1. This site uses cookies. By continuing to use this site, you are agreeing to our use of cookies. Learn More.
  2. Hi Guest, welcome to the TES Community!

    Connect with like-minded education professionals and have your say on the issues that matter to you.

    Don't forget to look at the how to guide.

    Dismiss Notice

View from a Bridge

Discussion in 'English' started by charishunn, Oct 21, 2011.

  1. We watch the section from The Godfather (maybe Part II, I can't remember) where Michael Corleone returns to Sicily in hiding and falls in love. Students get excited about the Mafia connection and we slowly steer them away from it by working out all the aspects of Sicilian culture they learn from the clip e.g. family is important, young couples aren't allowed to be alone together, respecting your elders. We do then look at '10 mafia commandments' to get them to understand the idea of omerta. Usually gets them mildly interested!
  2. I do the Mafia thing as well. Look at the 5 Mafia families in New York, Carlo Gambino (supposedly one of the Mafioso Vito Coreleone was based upon) the whole idea of Omerta and the secret society.
  3. A View from the Bridge is a very rewarding play to study in detail - not too long and plenty to get your teeth into. I am surprised that your Year 10's were sufficiently familiar with the play to groan and say they didn't want to study it. I have not come across a cohort who have even heard of it before 'doing' it at school. Our AS level students are currently studying it and four weeks in were taken to a performance. They all came back with their individual 'lightbulbs' turned on so perhaps you could see if anyone is performing the play at a theatre within reasonable travelling distance. Failing that, what about a bit of cross-curricular work with the Drama department to work on some extracts to perform in a kind of Work-Shop style.Get the Art Department involved too. Physically seeing Alfieri as 'The Bridge' standing in between the two cultures may help - get them to improvise once they have the general idea.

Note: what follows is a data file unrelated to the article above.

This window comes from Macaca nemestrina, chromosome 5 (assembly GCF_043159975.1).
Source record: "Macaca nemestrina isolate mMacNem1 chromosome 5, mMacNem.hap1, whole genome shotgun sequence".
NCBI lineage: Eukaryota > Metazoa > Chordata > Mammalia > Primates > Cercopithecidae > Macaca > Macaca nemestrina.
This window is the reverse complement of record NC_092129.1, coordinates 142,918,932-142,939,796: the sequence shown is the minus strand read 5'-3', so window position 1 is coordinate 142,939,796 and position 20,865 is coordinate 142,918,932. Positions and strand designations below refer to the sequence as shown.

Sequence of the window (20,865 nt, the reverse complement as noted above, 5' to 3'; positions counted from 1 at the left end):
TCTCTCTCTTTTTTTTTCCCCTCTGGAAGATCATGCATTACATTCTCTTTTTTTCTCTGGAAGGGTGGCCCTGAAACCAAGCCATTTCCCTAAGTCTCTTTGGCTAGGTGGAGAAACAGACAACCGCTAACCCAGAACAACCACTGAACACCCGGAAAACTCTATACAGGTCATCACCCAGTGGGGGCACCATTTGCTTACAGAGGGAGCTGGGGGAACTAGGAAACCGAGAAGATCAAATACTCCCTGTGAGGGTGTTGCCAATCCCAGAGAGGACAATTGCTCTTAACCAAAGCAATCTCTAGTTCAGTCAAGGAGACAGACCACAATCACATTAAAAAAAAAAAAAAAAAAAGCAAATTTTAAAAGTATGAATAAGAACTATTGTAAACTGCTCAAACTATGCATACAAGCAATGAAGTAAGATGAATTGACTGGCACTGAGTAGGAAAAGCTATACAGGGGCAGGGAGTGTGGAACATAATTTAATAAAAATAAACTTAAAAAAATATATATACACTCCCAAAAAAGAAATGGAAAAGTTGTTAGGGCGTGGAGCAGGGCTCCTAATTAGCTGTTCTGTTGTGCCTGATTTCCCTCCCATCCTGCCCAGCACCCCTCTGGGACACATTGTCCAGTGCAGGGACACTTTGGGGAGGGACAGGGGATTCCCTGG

I wonder if their aversion to the play may have come once they realised that there was no film version available. (bits of the grainy black and white film are available on youtube but most y10's are horrified watching something so archaic. You might be able to select some bits to watch though.

  4. Two things: 1. Students will often groan and complain about having to do anything. They probably have no idea what the play is about, so I'd ignore their groans. 2. There is a BBC TV adaptation done for schools - lurches from the excruciating to the quite good in terms of performance but is accurate to the text. Don't know if it can be got hold of now.

Share This Page